Storm Ciarán in Worthing: Impact of flooding 'disaster' limited by quick-thinking residents and business owners
Storm Ciarán’s effects were felt in Worthing this morning (Thursday, November 2), with people out trying to clear floodwater. People were seen helping clear drains in South Farm Road, with cars making their way through the deep water.
Jamie Smith, who owns work clothes shop Pinnacle near the junction with Teville Road wrote on X (formerly Twitter): “If it wasn’t for my staff the road would still be flooded and businesses wouldn’t have been able to open today. This happens every time it rains and the council continues to do nothing.”
Speaking to the Worthing Herald, the business owner added: “It just keeps on happening.
"This time, it really has come into the shop. It has ruined my carpet in the shopfront, showroom. The water has come into my office next door as well. It's a disaster.
“I've spoken with my landlord, who try to speak to the council and it's the same old story.
"They say 'it's on the list and we know it needs to be sorted' but nothing is done.
"It's always us that has to do it. Even after it's happened, we still don't see them. We get no help whatsoever.
“If it wasn't for us, this place would be under water.”
Mr Smith, who has worked on the road for 15 years, said flooding has ‘happened on a number of occasions’.
"I don't want people to feel sorry for me, I just want it to be addressed,” he said. “The council needs to stand up and actually do something about it. Be accountable for it."
West Sussex County Council, which has the lion’s share of responsibility for the road, has since issued a statement.
A spokesperson said: “Persistent, torrential downpours, including the current/most recent ones associated with Storm Ciaran, have saturated the ground, pushed ground water levels up to and, in some cases, above saturation point.
“Unfortunately, even the most efficient highway drainage systems can be overwhelmed in these severe conditions, forcing some roads to be flooded. Privately-owned land surrounding the highway will often be overwhelmed in these circumstances, too.”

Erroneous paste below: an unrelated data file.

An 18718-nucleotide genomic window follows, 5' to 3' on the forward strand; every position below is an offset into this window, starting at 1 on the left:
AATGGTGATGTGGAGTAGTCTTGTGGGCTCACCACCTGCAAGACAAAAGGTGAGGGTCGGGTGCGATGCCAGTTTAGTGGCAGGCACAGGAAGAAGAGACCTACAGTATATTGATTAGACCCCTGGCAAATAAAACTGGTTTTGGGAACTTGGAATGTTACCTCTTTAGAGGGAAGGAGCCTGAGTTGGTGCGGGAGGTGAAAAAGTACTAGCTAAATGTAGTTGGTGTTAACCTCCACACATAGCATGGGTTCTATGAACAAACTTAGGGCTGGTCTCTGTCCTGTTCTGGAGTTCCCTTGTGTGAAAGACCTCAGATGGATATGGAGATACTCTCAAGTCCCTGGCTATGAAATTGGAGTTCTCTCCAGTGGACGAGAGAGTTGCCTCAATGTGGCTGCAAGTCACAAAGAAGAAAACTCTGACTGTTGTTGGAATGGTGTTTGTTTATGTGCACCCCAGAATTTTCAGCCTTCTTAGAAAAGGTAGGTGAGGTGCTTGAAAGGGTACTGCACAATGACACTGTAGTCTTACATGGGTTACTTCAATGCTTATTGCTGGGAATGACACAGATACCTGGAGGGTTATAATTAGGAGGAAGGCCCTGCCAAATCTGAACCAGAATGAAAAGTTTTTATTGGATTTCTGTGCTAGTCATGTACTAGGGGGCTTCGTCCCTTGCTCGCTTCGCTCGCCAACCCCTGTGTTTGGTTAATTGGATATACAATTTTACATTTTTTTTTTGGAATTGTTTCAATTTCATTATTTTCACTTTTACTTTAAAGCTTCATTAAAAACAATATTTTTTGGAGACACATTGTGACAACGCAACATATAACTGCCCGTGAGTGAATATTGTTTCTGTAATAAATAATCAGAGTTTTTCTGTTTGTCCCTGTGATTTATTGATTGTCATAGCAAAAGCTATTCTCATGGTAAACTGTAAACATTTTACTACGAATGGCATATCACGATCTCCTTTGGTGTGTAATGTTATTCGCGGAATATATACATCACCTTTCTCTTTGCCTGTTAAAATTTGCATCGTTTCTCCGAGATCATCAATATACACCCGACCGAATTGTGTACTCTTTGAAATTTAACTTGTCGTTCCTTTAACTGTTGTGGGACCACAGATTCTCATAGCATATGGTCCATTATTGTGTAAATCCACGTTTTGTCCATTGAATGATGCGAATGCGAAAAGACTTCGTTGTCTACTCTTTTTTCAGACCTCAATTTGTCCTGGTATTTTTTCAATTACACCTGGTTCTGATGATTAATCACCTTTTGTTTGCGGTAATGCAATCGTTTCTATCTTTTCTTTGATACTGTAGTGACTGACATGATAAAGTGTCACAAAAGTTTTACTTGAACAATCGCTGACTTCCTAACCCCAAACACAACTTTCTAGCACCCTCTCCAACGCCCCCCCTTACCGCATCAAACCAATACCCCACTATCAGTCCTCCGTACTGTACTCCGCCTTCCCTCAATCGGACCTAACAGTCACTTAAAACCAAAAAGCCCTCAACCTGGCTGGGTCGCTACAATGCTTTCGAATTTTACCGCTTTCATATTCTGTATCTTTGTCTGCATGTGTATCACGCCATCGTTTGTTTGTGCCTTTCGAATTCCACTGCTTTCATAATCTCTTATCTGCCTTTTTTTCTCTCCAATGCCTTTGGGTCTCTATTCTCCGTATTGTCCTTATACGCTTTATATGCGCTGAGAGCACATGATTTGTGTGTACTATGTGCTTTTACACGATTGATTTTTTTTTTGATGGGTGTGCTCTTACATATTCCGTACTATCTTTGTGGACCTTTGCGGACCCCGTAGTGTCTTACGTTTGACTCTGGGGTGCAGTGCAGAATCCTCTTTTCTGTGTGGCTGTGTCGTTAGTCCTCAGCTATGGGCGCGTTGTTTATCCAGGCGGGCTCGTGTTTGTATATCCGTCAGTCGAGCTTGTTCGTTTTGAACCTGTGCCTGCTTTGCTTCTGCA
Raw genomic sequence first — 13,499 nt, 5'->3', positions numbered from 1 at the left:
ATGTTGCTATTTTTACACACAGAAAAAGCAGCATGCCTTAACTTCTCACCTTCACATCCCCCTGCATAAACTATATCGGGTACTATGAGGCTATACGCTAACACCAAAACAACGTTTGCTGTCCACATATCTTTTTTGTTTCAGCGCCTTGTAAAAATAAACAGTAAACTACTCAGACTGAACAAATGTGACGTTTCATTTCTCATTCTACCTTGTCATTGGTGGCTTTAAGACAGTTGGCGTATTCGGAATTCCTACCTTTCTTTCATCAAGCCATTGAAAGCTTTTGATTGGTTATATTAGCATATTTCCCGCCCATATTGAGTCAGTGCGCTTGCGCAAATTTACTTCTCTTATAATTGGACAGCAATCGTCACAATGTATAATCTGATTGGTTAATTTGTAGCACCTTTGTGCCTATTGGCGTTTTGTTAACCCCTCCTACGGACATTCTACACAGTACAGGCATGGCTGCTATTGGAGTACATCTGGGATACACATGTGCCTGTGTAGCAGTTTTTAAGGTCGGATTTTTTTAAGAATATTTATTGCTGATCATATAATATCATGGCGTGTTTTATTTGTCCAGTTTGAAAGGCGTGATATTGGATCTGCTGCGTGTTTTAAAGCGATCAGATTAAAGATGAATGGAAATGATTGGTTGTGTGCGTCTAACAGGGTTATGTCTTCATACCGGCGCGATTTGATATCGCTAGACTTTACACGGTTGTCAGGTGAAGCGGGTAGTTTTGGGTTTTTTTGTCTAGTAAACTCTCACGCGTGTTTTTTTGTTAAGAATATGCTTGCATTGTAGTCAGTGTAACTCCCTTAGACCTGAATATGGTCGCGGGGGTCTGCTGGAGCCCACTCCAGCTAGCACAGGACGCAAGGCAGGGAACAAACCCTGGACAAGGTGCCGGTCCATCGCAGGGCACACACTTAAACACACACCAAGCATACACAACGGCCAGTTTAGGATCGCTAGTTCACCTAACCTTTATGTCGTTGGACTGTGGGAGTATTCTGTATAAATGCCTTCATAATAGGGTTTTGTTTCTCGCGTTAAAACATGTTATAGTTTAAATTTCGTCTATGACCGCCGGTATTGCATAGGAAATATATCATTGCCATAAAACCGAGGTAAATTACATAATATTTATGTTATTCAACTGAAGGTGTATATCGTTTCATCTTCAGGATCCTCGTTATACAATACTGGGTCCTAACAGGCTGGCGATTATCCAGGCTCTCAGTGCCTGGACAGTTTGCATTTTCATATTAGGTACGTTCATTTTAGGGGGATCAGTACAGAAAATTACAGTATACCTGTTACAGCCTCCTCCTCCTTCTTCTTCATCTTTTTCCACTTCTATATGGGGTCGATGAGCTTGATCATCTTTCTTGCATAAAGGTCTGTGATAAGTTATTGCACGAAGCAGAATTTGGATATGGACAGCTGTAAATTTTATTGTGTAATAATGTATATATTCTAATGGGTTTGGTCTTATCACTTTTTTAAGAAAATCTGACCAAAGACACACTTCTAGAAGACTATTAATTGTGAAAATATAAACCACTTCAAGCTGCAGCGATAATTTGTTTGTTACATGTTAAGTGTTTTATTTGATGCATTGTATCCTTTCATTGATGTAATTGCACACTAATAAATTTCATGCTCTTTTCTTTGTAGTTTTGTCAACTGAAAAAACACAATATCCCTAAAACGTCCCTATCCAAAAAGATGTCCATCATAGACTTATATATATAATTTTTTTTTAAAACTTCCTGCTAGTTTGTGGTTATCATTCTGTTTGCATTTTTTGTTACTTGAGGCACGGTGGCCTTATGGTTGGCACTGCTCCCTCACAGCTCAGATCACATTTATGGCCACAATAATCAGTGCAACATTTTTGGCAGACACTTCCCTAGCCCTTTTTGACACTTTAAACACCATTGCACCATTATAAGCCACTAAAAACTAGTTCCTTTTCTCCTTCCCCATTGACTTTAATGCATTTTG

The county council said it has 140,000 drainage gullies across West Sussex which are ‘maintained by our specialist contractor’.
"We prioritise gully cleansing based on hierarchy of the road and historic silt levels,” the spokesperson added.
"This year we have also put in additional resources to increase the amount of ad hoc cleansing.”
Mr Smith said the issue of flooding is worsened by leaves blocking the drains in the road – and claimed residents and business owners are left to clear them up.
A spokesperson for Adur & Worthing Councils said: “While West Sussex County Council is responsible for maintaining the drains, we are responsible for clearing debris that can block them.
“We employ additional members of staff each autumn to assist with clearing fallen leaves from our streets. Our teams have been out clearing leaves from our more than 500km of roads and pavements.
“However, high winds such as those experienced during Storm Ciarán can result in many trees losing their leaves at the same time, making this job extremely difficult.
“We have raised the issue of blocked drains with the county council and encouraged it to address drain clearance as a matter of urgency.
“Our cleansing teams are striving to clear road gullies and pavements of leaves so we’d ask residents to help by moving their parked cars when their road is scheduled for a clean.
“We’d also like to thank locals who have removed leaf litter to help drain flood water themselves.”
Residents can report road flooding or an overflowing gully via the county council website or by calling 01243 642105.